Aside from showering, these are also great for your washing station for drying hands and dishes, as well as wiping up dust and fine dirt from surfaces like your table and tent.
Handheld Broom and Dustpan
This one took me a while to figure out. For years, I suffered through piles of dirt and twigs being tracked into my precious tent. And once dirt gets inside the tent, you will never feel clean again.
If you have the same issue, simply grab a handheld broom and dustpan and sweep the filth away. This is also useful for keeping your camp footprint clean, as well as your table, chairs, and benches. Where there is camping, there is dirt… but it’s amazing what a little housekeeping can do for a site!
Dental Care Kit
Fairly self-explanatory. You probably already thought of packing a toothbrush and toothpaste, but there are better (cleaner) ways than bringing your own home set camping with you. A toothbrush that comes with a built-in antimicrobial travel case is great for keeping dirt and germs at bay. And rather than bringing a messy, sticky toothpaste bottle, use the magical Dr. Bronner’s as toothpaste (and mouthwash) instead! I told you, it really does do it all. Last, be sure to pack a small container of floss. Camping or not, you have to keep those pearly whites sparkling!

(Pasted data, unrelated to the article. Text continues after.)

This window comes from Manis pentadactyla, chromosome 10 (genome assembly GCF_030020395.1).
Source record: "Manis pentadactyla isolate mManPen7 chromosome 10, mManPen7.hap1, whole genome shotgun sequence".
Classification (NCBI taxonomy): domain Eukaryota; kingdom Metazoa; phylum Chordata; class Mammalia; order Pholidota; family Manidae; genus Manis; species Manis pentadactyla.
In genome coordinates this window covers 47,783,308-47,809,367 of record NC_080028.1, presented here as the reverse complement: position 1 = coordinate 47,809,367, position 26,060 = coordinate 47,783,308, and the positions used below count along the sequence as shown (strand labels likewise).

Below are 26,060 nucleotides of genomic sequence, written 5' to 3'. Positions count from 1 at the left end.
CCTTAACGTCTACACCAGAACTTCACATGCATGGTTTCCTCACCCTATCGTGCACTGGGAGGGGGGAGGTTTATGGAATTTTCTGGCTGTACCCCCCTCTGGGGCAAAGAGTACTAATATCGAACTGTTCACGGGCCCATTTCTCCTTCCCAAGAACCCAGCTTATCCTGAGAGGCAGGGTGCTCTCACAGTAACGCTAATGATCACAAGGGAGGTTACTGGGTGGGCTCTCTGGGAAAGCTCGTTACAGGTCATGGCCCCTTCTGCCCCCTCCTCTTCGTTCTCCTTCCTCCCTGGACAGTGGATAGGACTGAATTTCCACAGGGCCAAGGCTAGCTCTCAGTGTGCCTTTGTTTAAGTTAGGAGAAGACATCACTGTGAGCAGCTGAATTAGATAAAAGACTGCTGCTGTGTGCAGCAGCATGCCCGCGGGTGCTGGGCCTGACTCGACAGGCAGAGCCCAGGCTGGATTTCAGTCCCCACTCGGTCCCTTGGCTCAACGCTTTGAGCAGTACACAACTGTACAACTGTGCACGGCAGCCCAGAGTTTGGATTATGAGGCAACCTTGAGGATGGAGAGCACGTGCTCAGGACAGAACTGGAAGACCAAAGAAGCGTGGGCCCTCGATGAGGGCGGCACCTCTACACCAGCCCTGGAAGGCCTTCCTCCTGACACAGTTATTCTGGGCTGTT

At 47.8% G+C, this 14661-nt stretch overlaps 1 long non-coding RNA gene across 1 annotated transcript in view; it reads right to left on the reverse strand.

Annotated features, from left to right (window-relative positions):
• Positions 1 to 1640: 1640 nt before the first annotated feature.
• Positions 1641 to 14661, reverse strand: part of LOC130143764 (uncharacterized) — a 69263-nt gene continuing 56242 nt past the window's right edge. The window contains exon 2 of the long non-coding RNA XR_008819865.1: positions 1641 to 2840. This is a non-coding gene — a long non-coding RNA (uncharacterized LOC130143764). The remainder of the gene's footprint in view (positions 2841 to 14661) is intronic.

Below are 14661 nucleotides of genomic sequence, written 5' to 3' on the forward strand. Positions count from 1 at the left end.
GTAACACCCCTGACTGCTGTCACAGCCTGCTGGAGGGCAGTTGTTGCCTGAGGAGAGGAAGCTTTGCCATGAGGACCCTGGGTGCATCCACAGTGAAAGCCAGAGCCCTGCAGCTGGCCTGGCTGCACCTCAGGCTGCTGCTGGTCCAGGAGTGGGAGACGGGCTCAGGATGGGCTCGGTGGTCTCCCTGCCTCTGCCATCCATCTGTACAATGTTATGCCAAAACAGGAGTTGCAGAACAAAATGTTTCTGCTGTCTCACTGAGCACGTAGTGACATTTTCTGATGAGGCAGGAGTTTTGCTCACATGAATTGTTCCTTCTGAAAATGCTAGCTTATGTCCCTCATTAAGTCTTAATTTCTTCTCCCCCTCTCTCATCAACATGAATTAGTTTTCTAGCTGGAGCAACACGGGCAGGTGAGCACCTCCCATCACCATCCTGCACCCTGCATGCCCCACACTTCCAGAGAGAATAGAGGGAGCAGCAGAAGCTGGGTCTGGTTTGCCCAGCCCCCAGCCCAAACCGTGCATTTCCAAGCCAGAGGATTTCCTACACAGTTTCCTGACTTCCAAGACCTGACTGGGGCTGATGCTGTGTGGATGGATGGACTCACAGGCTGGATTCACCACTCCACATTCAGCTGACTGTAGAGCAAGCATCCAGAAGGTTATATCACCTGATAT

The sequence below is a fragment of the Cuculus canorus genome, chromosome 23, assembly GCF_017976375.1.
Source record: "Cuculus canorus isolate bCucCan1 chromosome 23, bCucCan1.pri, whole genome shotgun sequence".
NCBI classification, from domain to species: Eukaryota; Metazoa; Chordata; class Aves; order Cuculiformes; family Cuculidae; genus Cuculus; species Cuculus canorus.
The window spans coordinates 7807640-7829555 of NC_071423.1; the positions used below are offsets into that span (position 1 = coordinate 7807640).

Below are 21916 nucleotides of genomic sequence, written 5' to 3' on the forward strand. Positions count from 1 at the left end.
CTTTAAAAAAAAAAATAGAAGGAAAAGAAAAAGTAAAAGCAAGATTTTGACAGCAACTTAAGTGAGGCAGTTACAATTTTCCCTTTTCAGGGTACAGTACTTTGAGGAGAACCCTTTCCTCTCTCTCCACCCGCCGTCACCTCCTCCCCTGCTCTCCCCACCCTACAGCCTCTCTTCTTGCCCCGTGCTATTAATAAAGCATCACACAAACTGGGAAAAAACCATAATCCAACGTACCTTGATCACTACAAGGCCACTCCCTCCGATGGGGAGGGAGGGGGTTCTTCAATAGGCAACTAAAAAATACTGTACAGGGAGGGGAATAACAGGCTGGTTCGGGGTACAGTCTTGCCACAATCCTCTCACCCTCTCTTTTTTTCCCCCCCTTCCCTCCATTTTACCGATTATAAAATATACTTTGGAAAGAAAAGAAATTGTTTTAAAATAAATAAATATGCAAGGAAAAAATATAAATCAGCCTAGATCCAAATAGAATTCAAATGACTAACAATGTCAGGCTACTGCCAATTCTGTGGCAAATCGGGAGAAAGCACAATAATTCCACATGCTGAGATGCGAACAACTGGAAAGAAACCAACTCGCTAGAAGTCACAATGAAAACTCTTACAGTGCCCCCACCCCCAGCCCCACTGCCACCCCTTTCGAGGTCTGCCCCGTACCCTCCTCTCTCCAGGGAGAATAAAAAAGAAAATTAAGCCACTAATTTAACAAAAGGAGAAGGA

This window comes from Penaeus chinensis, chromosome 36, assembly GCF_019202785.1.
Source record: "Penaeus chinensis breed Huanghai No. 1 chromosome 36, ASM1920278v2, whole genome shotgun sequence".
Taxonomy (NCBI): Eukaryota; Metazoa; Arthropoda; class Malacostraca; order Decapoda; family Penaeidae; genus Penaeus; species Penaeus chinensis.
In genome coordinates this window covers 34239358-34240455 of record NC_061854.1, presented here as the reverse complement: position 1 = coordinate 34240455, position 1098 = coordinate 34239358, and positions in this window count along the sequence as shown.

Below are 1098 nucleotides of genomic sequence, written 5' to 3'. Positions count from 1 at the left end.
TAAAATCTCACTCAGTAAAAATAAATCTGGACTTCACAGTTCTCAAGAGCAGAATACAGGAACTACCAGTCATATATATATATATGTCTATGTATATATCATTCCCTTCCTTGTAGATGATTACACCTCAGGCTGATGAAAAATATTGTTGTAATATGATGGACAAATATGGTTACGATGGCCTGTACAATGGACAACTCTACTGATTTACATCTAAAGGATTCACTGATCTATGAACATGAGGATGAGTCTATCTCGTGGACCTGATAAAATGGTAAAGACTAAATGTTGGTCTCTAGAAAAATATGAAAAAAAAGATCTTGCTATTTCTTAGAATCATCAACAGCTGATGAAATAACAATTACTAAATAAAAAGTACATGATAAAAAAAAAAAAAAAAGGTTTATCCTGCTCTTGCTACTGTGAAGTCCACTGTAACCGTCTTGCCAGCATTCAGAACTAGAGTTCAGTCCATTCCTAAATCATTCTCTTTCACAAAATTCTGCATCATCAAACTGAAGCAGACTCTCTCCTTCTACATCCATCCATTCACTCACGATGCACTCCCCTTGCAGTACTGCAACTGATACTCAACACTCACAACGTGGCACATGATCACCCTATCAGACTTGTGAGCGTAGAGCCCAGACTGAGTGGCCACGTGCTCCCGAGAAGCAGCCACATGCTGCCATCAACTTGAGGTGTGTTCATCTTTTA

Without hair products, glamping would be… well, camping. Some people don’t mind greasy, lifeless hair as long as they have their handy hair tie around their wrist. As for the rest of us, we would rather look and feel our best, even while roughing it.
To avoid packing leaky shampoo and conditioner bottles, opt for your favorite dry shampoo. I highly recommend R+Co Death Valley Dry Shampoo -- with this in your hygiene kit, you really could come out of Death Valley looking like a rockstar. For something more affordable, try Batiste Dry Shampoo (the Cherry scent is my favorite, you’ll look and smell great). Or, for a really handy hack, just bring the ancient bottle of baby powder you have hanging around your guest bathroom. It does the same exact thing as dry shampoo, at a fraction of the cost (shh… it’ll be our little secret).
Again, this one is kind of obvious. But you shouldn’t just grab any old lotion. Definitely opt for unscented, as many scented lotions can attract pests -- bugs, bears, and other unwanted camp-crashers. Also, do your skin a favor and pick up a lotion with relatively high SPF (at least 30). You’ll be hanging around in the elements for days on end, and you would be surprised how much sun you can soak up even when you try to stay in the shade.
Herbal Choice Mari Lotion fits the bill perfectly -- it’s unscented and has adequate SPF for outdoor fun, and its ingredients are more natural than what you typically find in other sunscreens. Another of my favorites is Neutrogena Healthy Defense; it’s perfect for the face and doesn’t have a strong chemical smell, which I love because my sinuses are particularly sensitive to sunscreen smells. Regardless of your choice, a good SPF lotion is vital for guarding your skin against harsh elements, dry air, and harmful UV rays.